Having consulted the NANO Rules, I just tried to compare with a similar length model like the Micro Magic.
There are some data that may be difficult to cope with.
The NANO Sail Plan aspect ratio is rather high compared with the Micro Magic.
The Main Luff is 900mm against the 980mm of the total Micro Magic height
My preliminary calculations for the Nano shows a possible Sail Area of about 1700cm² against the 1450cm² of the MM, it can be less if both sails become narrower like the rigid sails of AC catamarans.
Similar righting moment of the MM can be obtained with a bulb of about 275g, but the height of the CE may requires more weight in the bulb to get similar stability against wind pressure.
No calculations made, is just a guess.
I wonder about stability !
No further comments!


Here below the comparative templates.

Claudio, I use a 350g bulb in my 500g Footys.

That was only a comparison when found out that the MM bulb is available as spare part and weight only 376g attached to a Fin of 134mm length. This may also justify a short mast !

Personally I would try about 525/550g bulb to obtain a total displacement of about 750g (ratio 70%) compared with the 860g of MM (ratio 47% which is very low).
Need to verify if the total construction can be obtained below 225g.

I went to check some parameters and got my personal idea.

It is obvious that when a boat is getting smaller, the uncompressed construction weights become the predominant factor.

Increasing balancing weight (bulb weight) to compensate the relatively high aspect ratio of the Sail Plan make things more complicate.

Ending up with an heavier model will not help to get acceptable performances.

Actually my Construction Budget is 340g, that’s includes Electronics, Rig1, Fin, Rudder, Hull-Deck, Supports. It may be larger !

Adding a bulb of 500g, the final boat will be 840g at the buoy.

Unfortunately the weight Ratio will be rather low : 500/840 =59.5% - (Class M >70%).

One may use a bulb of 600g and the Ratio will become : 600/940 = 63.8% that is better, but the boat will be heavier imposing a larger Sail Plan to get some sailing performances, etc.

The sail plan considered is 1350cm², larger plan possible, but lateral stability will be critical.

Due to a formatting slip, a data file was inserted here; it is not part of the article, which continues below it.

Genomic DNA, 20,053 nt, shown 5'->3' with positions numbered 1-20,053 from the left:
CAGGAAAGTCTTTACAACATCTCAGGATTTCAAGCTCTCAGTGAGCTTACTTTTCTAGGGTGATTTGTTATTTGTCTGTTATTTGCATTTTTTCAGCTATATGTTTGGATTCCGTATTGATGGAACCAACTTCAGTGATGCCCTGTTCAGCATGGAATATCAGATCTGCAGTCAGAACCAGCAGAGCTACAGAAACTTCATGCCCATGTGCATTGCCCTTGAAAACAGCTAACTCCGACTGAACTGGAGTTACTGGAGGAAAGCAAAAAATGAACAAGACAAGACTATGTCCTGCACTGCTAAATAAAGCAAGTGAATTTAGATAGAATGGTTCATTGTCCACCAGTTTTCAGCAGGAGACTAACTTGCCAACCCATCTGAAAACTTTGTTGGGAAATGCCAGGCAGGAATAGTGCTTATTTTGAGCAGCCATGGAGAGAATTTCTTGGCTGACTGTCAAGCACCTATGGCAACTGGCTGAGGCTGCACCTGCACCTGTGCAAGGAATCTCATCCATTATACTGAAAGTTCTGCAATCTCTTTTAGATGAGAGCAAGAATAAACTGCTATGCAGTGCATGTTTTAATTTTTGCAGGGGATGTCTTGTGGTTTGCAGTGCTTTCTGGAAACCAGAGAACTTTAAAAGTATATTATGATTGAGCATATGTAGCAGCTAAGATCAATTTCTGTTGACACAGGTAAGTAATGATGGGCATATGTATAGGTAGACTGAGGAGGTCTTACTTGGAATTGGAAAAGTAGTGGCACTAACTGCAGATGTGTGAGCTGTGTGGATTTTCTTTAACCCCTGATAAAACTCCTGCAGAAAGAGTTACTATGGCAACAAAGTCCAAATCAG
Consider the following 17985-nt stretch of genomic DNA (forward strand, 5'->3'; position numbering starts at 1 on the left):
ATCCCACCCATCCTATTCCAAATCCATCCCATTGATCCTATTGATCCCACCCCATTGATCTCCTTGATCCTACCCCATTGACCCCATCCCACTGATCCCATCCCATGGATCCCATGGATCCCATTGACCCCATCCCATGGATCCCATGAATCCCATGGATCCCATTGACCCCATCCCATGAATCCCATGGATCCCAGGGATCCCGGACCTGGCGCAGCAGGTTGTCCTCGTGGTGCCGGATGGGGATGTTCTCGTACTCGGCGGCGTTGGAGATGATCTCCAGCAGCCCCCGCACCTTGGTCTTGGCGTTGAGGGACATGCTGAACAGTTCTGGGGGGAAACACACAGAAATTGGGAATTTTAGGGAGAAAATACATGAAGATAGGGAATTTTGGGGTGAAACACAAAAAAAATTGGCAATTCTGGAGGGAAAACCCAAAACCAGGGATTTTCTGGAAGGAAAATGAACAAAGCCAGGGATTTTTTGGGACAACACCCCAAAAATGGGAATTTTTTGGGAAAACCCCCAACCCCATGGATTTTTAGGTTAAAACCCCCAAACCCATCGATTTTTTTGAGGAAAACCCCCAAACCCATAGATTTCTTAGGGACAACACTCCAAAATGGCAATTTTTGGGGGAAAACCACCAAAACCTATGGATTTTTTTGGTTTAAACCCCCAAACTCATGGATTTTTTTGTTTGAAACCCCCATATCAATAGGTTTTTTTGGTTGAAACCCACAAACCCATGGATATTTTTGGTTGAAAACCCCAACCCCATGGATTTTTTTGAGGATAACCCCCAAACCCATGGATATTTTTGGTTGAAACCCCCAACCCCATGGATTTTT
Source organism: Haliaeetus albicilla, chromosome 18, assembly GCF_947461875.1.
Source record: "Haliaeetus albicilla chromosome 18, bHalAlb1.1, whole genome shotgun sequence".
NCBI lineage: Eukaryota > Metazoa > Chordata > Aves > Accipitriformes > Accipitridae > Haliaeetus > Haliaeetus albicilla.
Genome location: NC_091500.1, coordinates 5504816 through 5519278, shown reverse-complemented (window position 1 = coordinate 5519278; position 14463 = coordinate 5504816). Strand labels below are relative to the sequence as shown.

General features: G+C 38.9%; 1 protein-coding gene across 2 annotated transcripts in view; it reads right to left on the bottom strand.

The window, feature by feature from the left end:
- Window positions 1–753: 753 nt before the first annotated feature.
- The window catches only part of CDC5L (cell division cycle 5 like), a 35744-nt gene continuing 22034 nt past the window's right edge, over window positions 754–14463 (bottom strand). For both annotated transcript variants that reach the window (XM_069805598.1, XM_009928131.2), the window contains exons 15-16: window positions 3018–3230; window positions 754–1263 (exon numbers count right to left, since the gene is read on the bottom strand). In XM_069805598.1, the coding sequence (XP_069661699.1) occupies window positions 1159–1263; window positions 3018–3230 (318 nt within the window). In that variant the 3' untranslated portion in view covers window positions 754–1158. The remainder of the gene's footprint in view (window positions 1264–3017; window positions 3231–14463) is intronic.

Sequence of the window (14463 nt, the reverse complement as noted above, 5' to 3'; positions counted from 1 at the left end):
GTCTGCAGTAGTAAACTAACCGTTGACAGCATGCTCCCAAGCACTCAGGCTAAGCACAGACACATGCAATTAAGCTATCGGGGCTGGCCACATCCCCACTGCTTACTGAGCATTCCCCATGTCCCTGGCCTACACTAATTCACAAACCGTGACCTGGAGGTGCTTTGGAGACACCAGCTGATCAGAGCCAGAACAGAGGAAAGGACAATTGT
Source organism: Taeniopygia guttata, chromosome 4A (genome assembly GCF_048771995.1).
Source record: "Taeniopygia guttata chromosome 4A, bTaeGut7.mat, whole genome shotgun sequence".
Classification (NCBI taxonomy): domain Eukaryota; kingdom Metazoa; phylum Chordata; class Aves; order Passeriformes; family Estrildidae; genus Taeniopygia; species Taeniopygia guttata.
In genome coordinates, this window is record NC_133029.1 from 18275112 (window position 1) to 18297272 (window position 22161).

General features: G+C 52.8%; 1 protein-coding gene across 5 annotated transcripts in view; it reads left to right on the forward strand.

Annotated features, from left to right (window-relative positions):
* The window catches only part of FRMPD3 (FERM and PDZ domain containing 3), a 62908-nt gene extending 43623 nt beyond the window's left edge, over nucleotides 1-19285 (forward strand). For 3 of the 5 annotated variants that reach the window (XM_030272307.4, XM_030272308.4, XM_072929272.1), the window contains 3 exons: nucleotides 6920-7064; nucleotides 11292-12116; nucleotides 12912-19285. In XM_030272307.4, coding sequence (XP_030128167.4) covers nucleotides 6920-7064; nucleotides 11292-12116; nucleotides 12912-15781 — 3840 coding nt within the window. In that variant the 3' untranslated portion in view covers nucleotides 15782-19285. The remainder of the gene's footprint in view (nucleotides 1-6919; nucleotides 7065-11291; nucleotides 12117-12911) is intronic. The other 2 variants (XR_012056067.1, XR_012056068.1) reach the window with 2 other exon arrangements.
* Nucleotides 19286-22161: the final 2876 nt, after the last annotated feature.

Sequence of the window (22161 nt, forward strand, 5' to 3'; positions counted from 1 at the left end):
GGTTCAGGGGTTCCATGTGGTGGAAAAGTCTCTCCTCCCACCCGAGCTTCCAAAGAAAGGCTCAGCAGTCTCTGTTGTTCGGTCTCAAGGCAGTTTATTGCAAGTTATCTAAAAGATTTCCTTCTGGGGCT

NANO, a difficult Model to build unless construction weights are smaller and mast height shorten.


While others talk about NANO, myself a tried to design a PICO for about 750g and 1350cm² of sails … hoping that she will not met too much wind !

Here the Chine Hull for PICO, although with more bulb weight and larger DSP, the ratio Bulb/Dspl is still below 65%

Recalling the Scale Factors when passing from one model to another. Volume rated at the cube of the scale and Surface rated at the square of the scale.

Scaling down from an RG65 of 1000g and 2250cm² of sails to a model of 500mm of length.

650 /500 = 1.3 scale ratio
the cube of 1.3x1.3x1.3 = 2.19 scale factor for the volume.
1000g : 2.19 = 456g displacement for a 500mm long model .
the square of 1.3x1.3 = 1.69 scale factor for sail plan surface
2250cm² : 1.69 = 1331cm²
Thus the 500mm long model should have a Displacement of 456g and a Sail Area of 1331cm².

Mission impossible !!

Calculations for the construction shows that the model will weight 330g without any bulb.
According to the scaling factor the bulb weight will be 456g – 330g = 126g, which is very very small.
The bulb weight can be increased but the Displacement will increase also and far above the 456g calculated above.
Assume to use a bulb of the same weight as for the construction : 330 + 330 = 660g.
This could lead to the total weight of the boat of 660g, but …330/660 = 52% to ensure a lateral stability.
A class M is around 72%
Better to stay above 65% and in case of Wind increase the Sail Surface shall be reduced.

The typical RG65 Main Luff length is: 1000mm : 1.3 = 769mm when scaled.
The typical RG65 Keel depth is: 300mm : 1.3 = 230mm when scaled

A model of 500mm length shouldl have the following parameters to ensure an acceptable minimum sailing capacity : weight Ratio : 550 : 880 = 62.5%

DSPL 880g
Bulb 550g
Construction 330 g
Main Luff 770mm max
Sail Plan 1350 cm² max
Keel depth 230 mm min

Just a question, how much does the box influences the micromagic dimesions? I mean, how much effort goes into the boat design, for a large company like graupner? where do they put the priorities, in a really good sailing performance or the best boat that can be shipped at a reasonable cost (i.e. no 2m single piece tapered CF mast), produced cheaply and easily assembled?

So basically the real question would be, is the micromagic a good comparison or benchmark for what would be a relatively “open” class?

That said, I do like the NANO idea, and please keep the discussion going …

On a side note, I really like your chined PICO Claudio … (I have a futinet footy), more info please?

Claudio -
thanks for doing the math on the NANO comparison. It saved me a bunch of work since I can’t find my notes of displacement and stability. They are around here somewhere - just couldn’t find them on first try. Wife says I need to clean up and organize. Who am I to say “no” to her "suggestions? [Big Smile]

Perhaps one of these days, I might get excited about the “FOOTY” class. In the meantime, I have a 2 meter catamaran that is calling my name and waiting for me to get the templates onto the building board ----before Christmas appears. “Oh My”

Thanks again for doing the math and results.

Hi Gio,
what do you mean by ‘box’ ?
MM has some limitations and is a toy for me, but most of them are compensated by the low ‘aspect ratio’ of the Sail Plan with the Main Luff of 760mm against 900 mm of the NANO.
The weight ratio do not play in favor for this model either if the Bulb is “apparently” weighting only 360g against a total weight of 860g. 41.8% is a very low ratio ! Far from 65% for an acceptable stability.
Is floating and cheap…what ask more !
Remember, waves and wind cannot be scaled.
I do not consider it a benchmark.
Benchmark for me means performances to be met, something to aim for !
NANO idea is born for a 3D printing, what will happen when exposed to 12kt of wind I do not know.